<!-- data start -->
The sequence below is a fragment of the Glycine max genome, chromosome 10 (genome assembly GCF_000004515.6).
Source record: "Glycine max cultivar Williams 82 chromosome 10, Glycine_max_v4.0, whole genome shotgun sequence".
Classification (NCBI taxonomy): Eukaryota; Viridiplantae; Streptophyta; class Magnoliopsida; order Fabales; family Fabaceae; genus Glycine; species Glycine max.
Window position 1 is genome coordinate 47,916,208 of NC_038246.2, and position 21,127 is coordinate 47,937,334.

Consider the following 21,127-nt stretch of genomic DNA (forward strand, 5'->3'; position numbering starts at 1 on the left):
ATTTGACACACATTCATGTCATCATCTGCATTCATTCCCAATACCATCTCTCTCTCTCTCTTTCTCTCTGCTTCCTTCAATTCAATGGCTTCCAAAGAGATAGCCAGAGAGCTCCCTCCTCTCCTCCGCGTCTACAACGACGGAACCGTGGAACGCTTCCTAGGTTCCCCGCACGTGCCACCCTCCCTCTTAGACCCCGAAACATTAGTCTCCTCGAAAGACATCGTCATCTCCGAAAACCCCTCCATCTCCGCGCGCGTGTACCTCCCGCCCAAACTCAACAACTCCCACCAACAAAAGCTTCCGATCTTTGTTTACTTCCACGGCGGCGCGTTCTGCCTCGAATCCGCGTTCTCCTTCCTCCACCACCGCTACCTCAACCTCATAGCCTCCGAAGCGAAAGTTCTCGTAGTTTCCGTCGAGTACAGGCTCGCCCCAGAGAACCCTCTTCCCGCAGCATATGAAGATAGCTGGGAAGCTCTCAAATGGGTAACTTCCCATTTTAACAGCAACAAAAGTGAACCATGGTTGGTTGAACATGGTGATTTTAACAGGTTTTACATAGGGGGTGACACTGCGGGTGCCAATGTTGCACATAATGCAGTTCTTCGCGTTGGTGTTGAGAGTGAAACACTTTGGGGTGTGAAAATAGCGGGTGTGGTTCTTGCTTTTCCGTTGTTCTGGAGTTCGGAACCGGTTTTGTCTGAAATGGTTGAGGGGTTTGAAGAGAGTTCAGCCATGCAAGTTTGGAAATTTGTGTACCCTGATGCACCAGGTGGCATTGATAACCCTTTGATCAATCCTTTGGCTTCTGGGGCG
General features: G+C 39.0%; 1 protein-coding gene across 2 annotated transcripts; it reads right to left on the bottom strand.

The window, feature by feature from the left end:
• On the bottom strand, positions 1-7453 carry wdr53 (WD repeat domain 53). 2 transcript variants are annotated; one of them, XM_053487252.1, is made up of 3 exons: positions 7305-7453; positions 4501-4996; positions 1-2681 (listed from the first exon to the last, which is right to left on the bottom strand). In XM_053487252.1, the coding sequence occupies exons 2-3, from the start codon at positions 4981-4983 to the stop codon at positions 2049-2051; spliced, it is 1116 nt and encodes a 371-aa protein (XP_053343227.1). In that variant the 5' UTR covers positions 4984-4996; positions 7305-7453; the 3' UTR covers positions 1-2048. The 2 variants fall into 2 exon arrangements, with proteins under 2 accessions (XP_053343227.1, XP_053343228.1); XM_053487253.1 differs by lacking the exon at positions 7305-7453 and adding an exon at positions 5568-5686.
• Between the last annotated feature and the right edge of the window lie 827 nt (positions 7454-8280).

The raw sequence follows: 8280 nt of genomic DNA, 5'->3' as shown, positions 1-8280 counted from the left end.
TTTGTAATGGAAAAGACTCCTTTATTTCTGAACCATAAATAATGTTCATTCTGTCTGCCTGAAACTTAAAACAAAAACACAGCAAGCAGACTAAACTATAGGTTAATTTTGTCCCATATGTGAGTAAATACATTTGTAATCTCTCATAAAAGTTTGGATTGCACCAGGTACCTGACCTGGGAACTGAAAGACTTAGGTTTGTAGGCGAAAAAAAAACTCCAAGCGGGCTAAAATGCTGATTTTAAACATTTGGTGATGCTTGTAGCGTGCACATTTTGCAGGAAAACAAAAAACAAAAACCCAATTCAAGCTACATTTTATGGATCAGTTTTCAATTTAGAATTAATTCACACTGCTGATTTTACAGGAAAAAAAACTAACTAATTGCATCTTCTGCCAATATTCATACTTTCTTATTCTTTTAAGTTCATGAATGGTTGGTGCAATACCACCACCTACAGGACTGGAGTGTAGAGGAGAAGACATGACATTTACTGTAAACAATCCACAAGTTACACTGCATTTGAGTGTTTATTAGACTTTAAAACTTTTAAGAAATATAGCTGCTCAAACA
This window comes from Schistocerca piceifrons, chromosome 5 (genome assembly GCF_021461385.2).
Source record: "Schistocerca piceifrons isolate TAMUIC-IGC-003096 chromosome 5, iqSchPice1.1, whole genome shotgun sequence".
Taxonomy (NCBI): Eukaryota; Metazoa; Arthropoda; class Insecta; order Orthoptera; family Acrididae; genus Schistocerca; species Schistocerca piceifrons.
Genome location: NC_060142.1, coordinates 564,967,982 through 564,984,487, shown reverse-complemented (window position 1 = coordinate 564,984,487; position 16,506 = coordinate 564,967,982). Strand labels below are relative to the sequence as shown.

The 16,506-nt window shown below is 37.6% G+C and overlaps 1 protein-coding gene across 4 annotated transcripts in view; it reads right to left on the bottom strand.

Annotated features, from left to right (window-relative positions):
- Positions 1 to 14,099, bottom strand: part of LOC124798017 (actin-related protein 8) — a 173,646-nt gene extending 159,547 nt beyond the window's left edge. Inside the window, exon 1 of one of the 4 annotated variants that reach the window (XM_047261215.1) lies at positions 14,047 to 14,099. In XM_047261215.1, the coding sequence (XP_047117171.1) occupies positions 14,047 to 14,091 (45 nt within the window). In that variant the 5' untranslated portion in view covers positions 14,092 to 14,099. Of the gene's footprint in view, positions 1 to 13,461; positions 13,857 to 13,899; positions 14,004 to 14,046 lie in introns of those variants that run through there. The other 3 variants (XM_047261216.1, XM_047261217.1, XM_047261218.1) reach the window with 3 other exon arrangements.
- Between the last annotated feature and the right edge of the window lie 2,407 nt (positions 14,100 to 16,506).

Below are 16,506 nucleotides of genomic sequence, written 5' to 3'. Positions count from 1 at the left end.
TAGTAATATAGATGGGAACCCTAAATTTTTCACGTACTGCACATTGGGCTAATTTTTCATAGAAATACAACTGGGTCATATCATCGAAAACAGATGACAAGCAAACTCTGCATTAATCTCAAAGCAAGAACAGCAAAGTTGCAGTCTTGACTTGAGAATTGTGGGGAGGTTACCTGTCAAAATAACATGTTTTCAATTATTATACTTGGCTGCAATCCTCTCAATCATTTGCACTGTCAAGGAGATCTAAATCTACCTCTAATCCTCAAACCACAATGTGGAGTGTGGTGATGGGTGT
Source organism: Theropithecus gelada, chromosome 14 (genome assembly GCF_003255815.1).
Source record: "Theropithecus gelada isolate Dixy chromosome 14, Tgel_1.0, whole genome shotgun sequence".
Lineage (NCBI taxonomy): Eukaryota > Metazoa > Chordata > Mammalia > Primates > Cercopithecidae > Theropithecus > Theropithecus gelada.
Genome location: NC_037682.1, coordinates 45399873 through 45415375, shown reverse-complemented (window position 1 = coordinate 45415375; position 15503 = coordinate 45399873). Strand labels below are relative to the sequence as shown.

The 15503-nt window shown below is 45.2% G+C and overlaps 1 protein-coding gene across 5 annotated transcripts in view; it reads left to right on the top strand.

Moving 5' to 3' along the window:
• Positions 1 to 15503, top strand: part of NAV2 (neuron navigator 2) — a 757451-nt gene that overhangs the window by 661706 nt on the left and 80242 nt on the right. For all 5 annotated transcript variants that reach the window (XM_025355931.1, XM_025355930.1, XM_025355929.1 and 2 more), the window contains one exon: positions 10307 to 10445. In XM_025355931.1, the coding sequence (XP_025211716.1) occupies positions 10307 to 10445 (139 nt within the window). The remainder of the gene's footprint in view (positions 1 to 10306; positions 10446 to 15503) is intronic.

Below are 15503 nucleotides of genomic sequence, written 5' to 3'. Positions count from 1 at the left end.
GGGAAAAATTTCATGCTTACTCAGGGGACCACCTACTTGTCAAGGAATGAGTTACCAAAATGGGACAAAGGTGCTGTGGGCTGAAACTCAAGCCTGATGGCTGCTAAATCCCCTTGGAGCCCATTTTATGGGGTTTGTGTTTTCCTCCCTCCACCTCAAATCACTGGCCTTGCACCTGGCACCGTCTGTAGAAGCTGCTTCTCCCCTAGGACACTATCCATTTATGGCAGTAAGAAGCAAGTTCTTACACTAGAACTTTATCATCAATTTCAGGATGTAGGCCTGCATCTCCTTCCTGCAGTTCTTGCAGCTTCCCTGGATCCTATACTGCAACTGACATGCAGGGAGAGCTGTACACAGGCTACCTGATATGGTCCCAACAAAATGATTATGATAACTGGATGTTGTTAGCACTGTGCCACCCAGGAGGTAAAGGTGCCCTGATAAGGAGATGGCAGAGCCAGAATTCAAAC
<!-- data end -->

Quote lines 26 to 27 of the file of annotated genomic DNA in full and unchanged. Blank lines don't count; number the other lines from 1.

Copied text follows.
Genome location: NC_037682.1, coordinates 45399873 through 45415375, shown reverse-complemented (window position 1 = coordinate 45415375; position 15503 = coordinate 45399873). Strand labels below are relative to the sequence as shown.

The 15503-nt window shown below is 45.2% G+C and overlaps 1 protein-coding gene across 5 annotated transcripts in view; it reads left to right on the top strand.